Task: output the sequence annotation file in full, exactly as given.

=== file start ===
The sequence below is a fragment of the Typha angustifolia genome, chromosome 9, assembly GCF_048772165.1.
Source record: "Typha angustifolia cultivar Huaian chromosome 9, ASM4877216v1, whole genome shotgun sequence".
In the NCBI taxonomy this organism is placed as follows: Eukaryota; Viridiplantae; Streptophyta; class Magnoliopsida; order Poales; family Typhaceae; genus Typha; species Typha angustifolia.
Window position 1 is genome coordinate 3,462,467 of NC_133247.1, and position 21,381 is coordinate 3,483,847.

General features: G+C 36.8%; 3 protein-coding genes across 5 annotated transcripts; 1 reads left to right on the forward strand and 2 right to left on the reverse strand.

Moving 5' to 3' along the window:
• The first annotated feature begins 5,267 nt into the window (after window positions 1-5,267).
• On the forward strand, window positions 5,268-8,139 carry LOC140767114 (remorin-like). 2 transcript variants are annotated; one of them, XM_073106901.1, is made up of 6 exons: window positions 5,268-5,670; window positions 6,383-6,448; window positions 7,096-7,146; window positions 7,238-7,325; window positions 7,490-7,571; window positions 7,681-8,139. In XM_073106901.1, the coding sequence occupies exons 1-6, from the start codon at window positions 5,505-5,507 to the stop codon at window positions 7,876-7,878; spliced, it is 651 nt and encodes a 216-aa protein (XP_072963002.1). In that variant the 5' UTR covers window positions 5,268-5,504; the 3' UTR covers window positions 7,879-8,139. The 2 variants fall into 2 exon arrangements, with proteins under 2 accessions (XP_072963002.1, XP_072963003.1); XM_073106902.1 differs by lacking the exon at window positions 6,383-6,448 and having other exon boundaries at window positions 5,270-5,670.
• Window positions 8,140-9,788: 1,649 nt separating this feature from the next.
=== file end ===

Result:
The sequence below is a fragment of the Typha angustifolia genome, chromosome 9, assembly GCF_048772165.1.
Source record: "Typha angustifolia cultivar Huaian chromosome 9, ASM4877216v1, whole genome shotgun sequence".
In the NCBI taxonomy this organism is placed as follows: Eukaryota; Viridiplantae; Streptophyta; class Magnoliopsida; order Poales; family Typhaceae; genus Typha; species Typha angustifolia.
Window position 1 is genome coordinate 3,462,467 of NC_133247.1, and position 21,381 is coordinate 3,483,847.

General features: G+C 36.8%; 3 protein-coding genes across 5 annotated transcripts; 1 reads left to right on the forward strand and 2 right to left on the reverse strand.

Moving 5' to 3' along the window:
• The first annotated feature begins 5,267 nt into the window (after window positions 1-5,267).
• On the forward strand, window positions 5,268-8,139 carry LOC140767114 (remorin-like). 2 transcript variants are annotated; one of them, XM_073106901.1, is made up of 6 exons: window positions 5,268-5,670; window positions 6,383-6,448; window positions 7,096-7,146; window positions 7,238-7,325; window positions 7,490-7,571; window positions 7,681-8,139. In XM_073106901.1, the coding sequence occupies exons 1-6, from the start codon at window positions 5,505-5,507 to the stop codon at window positions 7,876-7,878; spliced, it is 651 nt and encodes a 216-aa protein (XP_072963002.1). In that variant the 5' UTR covers window positions 5,268-5,504; the 3' UTR covers window positions 7,879-8,139. The 2 variants fall into 2 exon arrangements, with proteins under 2 accessions (XP_072963002.1, XP_072963003.1); XM_073106902.1 differs by lacking the exon at window positions 6,383-6,448 and having other exon boundaries at window positions 5,270-5,670.
• Window positions 8,140-9,788: 1,649 nt separating this feature from the next.